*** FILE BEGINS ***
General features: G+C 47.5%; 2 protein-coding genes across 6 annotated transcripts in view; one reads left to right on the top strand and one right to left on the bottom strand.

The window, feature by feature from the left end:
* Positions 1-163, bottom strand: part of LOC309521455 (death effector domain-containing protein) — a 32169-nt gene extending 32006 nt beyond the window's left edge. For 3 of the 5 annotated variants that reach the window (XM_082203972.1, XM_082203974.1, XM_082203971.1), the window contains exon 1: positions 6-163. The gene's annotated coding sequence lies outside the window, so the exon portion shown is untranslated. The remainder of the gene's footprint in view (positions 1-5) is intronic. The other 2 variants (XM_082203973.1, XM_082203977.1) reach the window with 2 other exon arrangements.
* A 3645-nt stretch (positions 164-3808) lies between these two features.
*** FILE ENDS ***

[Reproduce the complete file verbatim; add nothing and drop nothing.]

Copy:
General features: G+C 47.5%; 2 protein-coding genes across 6 annotated transcripts in view; one reads left to right on the top strand and one right to left on the bottom strand.

The window, feature by feature from the left end:
* Positions 1-163, bottom strand: part of LOC309521455 (death effector domain-containing protein) — a 32169-nt gene extending 32006 nt beyond the window's left edge. For 3 of the 5 annotated variants that reach the window (XM_082203972.1, XM_082203974.1, XM_082203971.1), the window contains exon 1: positions 6-163. The gene's annotated coding sequence lies outside the window, so the exon portion shown is untranslated. The remainder of the gene's footprint in view (positions 1-5) is intronic. The other 2 variants (XM_082203973.1, XM_082203977.1) reach the window with 2 other exon arrangements.
* A 3645-nt stretch (positions 164-3808) lies between these two features.